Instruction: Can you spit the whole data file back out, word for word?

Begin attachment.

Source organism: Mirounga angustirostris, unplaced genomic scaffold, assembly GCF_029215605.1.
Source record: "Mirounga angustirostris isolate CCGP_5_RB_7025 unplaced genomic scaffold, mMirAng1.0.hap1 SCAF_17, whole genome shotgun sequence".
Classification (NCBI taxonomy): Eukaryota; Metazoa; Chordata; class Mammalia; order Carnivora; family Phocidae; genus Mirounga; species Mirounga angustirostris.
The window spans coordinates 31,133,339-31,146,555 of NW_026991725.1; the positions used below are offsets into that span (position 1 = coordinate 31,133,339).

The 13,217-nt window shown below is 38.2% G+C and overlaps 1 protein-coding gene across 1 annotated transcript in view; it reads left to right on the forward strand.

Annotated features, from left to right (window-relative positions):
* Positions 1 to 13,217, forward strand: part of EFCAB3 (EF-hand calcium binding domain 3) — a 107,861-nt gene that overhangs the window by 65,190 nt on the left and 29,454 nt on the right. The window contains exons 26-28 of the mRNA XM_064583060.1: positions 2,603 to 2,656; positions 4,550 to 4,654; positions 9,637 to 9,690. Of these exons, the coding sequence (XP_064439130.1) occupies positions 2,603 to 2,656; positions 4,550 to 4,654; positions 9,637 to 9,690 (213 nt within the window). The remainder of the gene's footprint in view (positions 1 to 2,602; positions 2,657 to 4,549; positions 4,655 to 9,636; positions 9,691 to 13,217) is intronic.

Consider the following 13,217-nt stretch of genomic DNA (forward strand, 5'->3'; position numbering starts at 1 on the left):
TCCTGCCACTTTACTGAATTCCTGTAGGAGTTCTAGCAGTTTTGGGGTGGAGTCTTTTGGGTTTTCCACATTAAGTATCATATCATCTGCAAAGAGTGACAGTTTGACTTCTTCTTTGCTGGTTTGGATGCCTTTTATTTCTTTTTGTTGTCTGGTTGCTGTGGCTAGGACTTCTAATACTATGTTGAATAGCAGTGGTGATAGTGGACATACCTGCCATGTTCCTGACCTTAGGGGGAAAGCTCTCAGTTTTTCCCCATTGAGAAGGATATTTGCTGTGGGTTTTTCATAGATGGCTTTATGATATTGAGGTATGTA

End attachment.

Source organism: Mirounga angustirostris, unplaced genomic scaffold, assembly GCF_029215605.1.
Source record: "Mirounga angustirostris isolate CCGP_5_RB_7025 unplaced genomic scaffold, mMirAng1.0.hap1 SCAF_17, whole genome shotgun sequence".
Classification (NCBI taxonomy): Eukaryota; Metazoa; Chordata; class Mammalia; order Carnivora; family Phocidae; genus Mirounga; species Mirounga angustirostris.
The window spans coordinates 31,133,339-31,146,555 of NW_026991725.1; the positions used below are offsets into that span (position 1 = coordinate 31,133,339).

The 13,217-nt window shown below is 38.2% G+C and overlaps 1 protein-coding gene across 1 annotated transcript in view; it reads left to right on the forward strand.

Annotated features, from left to right (window-relative positions):
* Positions 1 to 13,217, forward strand: part of EFCAB3 (EF-hand calcium binding domain 3) — a 107,861-nt gene that overhangs the window by 65,190 nt on the left and 29,454 nt on the right. The window contains exons 26-28 of the mRNA XM_064583060.1: positions 2,603 to 2,656; positions 4,550 to 4,654; positions 9,637 to 9,690. Of these exons, the coding sequence (XP_064439130.1) occupies positions 2,603 to 2,656; positions 4,550 to 4,654; positions 9,637 to 9,690 (213 nt within the window). The remainder of the gene's footprint in view (positions 1 to 2,602; positions 2,657 to 4,549; positions 4,655 to 9,636; positions 9,691 to 13,217) is intronic.

Consider the following 13,217-nt stretch of genomic DNA (forward strand, 5'->3'; position numbering starts at 1 on the left):
TCCTGCCACTTTACTGAATTCCTGTAGGAGTTCTAGCAGTTTTGGGGTGGAGTCTTTTGGGTTTTCCACATTAAGTATCATATCATCTGCAAAGAGTGACAGTTTGACTTCTTCTTTGCTGGTTTGGATGCCTTTTATTTCTTTTTGTTGTCTGGTTGCTGTGGCTAGGACTTCTAATACTATGTTGAATAGCAGTGGTGATAGTGGACATACCTGCCATGTTCCTGACCTTAGGGGGAAAGCTCTCAGTTTTTCCCCATTGAGAAGGATATTTGCTGTGGGTTTTTCATAGATGGCTTTATGATATTGAGGTATGTA